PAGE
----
Brahma Sutras – According to Shankara 3-3-22
Topic 22 - Brihadāraṇyaka 3.4.1 and 3.5.1 constitute one Vidyā
अन्तरा भूतग्रामवत्स्वात्मनः ॥ ३५ ॥
antarā bhūtagrāmavatsvātmanaḥ || 35 ||
antarā—As being innermost of all; bhūtagrāmavat—as in the case of the elements; svātmanaḥ—(teaching) of the same Self.
35. The same Self (is taught) as being the innermost of all, as in the case of the elements.
In the Brihadāraṇyaka we find Uṣasta questioning Yājñyavalkya thus: “Explain to me the Brahman that is immediate and direct—the self that is within all”; and Yājñyavalkya replies: “That which breathes through Prāṇa is your self, that is within all” (Brih. 3. 4. 1).
In the same Upanishad 8.5.1, to the same question put by Kahola, Yājñyavalkya replies: “That which transcends hunger and thirst, grief and delusion, decay and death. Knowing this very Self” etc.
The opponent holds that these two are separate Vidyās, because the answers given being different, the objects referred to must be different.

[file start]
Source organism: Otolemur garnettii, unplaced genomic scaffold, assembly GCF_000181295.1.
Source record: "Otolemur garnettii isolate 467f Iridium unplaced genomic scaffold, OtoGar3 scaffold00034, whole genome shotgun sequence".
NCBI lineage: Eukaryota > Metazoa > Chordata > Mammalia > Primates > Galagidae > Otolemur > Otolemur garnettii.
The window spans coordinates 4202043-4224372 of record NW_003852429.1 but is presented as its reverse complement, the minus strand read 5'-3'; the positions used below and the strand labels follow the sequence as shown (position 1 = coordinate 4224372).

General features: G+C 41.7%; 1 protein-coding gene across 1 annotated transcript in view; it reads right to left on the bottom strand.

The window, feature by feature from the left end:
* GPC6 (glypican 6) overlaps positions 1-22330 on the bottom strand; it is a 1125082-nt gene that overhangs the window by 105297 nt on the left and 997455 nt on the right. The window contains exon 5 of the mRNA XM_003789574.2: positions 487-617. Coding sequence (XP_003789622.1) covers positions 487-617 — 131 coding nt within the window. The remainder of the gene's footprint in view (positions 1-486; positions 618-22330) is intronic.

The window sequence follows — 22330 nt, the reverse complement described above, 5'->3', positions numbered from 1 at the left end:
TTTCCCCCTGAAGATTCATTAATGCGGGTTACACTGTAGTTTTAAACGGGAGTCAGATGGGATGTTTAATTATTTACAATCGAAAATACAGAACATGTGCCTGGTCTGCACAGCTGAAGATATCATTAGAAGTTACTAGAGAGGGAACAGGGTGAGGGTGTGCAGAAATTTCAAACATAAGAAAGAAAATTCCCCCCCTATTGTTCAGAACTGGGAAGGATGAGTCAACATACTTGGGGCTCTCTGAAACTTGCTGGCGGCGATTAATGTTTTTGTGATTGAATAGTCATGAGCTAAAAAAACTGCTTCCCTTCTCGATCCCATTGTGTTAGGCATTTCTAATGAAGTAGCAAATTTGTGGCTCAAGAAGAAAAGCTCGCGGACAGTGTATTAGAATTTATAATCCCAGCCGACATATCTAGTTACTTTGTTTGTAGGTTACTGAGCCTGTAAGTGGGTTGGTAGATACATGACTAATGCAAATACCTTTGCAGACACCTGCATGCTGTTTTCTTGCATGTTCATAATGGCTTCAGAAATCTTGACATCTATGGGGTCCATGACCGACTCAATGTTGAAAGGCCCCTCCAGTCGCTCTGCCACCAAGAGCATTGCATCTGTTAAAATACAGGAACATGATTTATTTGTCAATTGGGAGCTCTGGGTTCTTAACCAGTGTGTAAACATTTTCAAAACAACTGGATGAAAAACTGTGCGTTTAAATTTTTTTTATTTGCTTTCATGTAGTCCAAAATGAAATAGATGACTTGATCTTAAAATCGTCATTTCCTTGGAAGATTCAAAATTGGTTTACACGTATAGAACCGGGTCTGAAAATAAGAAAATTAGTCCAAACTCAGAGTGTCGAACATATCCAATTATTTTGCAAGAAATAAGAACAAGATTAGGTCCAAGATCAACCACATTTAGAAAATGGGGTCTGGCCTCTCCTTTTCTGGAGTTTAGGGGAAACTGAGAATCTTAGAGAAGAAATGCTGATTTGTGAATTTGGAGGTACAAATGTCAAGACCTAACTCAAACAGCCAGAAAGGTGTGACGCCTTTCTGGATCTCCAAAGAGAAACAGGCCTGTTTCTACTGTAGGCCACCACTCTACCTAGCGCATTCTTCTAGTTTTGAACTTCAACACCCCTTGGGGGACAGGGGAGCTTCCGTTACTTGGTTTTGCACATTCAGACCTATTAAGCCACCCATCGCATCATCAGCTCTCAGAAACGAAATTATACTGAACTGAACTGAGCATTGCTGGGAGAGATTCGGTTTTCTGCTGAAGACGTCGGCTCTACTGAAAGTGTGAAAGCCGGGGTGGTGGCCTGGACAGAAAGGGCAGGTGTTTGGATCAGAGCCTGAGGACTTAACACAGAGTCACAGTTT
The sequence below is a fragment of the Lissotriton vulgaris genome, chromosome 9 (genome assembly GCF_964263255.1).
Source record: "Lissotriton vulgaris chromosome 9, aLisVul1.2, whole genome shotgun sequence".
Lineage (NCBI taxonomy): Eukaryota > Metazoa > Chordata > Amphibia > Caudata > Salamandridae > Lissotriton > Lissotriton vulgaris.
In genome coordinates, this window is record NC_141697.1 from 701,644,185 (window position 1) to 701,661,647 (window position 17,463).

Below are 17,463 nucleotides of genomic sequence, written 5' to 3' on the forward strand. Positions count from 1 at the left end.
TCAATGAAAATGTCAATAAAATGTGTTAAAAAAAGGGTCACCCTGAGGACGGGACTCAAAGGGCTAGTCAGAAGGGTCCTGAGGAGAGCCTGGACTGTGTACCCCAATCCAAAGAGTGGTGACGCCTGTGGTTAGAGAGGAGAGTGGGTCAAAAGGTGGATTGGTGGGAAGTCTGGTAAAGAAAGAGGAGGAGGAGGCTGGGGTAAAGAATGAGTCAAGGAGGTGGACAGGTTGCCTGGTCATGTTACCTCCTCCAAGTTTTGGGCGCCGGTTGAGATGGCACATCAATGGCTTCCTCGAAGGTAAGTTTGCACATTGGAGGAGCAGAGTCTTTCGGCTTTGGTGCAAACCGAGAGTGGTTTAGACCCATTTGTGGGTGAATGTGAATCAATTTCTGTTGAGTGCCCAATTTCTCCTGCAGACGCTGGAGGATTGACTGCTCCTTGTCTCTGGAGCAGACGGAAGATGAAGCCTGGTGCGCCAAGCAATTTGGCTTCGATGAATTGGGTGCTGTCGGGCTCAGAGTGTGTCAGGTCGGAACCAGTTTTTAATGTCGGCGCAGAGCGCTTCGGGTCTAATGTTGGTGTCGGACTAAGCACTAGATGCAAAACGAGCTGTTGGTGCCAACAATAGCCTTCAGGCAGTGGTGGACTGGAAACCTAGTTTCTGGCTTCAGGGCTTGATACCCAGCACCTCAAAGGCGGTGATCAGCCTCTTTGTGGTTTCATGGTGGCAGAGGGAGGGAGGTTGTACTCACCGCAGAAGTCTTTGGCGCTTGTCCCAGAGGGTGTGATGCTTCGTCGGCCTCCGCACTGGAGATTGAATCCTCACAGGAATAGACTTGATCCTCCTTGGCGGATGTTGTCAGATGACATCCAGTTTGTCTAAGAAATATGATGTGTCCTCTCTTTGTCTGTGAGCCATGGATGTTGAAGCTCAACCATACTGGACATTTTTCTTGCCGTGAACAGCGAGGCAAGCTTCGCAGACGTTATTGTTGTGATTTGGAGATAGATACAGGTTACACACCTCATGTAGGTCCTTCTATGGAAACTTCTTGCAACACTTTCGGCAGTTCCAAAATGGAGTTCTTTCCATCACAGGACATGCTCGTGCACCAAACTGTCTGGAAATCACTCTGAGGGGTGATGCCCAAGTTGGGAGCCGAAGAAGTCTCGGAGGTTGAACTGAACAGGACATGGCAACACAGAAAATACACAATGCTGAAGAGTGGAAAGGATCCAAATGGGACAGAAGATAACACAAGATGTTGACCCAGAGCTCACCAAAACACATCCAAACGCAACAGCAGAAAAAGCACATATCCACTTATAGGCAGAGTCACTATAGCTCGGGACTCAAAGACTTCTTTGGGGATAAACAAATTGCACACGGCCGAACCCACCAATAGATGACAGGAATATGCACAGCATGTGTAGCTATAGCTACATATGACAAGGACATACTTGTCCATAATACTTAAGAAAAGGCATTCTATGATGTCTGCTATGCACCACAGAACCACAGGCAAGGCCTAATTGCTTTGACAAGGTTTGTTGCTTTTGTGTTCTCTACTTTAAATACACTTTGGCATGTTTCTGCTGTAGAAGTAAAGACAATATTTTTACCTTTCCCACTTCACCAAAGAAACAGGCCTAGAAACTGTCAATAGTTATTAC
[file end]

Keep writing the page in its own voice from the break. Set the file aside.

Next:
The Sutra refutes this and says that the object is one, the Supreme Self, for it is impossible to conceive two Selves being simultaneously innermost of all in the same body,
even as none of the five elements constituting the body can be the innermost of all in the true sense of the term, though relatively one element can be inside another.
Similarly one Self alone can be the innermost of all. Therefore the same Self is taught in both the answers.
अन्यथा भेदानुपपत्तिरिति चेत्, न, उपदेशान्तरवत् ॥ ३६ ॥
anyathā bhedānupapattiriti cet, na, upadeśāntaravat || 36 ||
anyathā—Otherwise; bheda-anupapattiḥ—the repetition cannot be accounted for; iti cet—if it be said; na—not so; upadeśānta-ravat—like another instruction (in the Chāṇḍogya).
36. If it be said (that the two Vidyās are separate, for) otherwise the repetition cannot be accounted for, (we say) not so; (it is) like (the repetition) in another instruction (in the Chāṇḍogya).
An objection is raised that unless the two texts refer to two different Selves, the repetition of the same subject would be meaningless.
This Sutra says that it is not like that. The repetition has a significance. It is intended to make the student understand the subject more convincingly from different angles,
and so the repetition does not justify us to take that two different Selves are taught here, even as the repetition of the teaching ‘Thou art That’ nine times does not entitle us to take the whole teaching in the Chāṇḍogya as more than one Vidyā.
The difference in answer is due to the fact that the second answer tells something special about the Self. In the first it is taught that the Self is different from the body; in the second, that It is beyond relative attributes.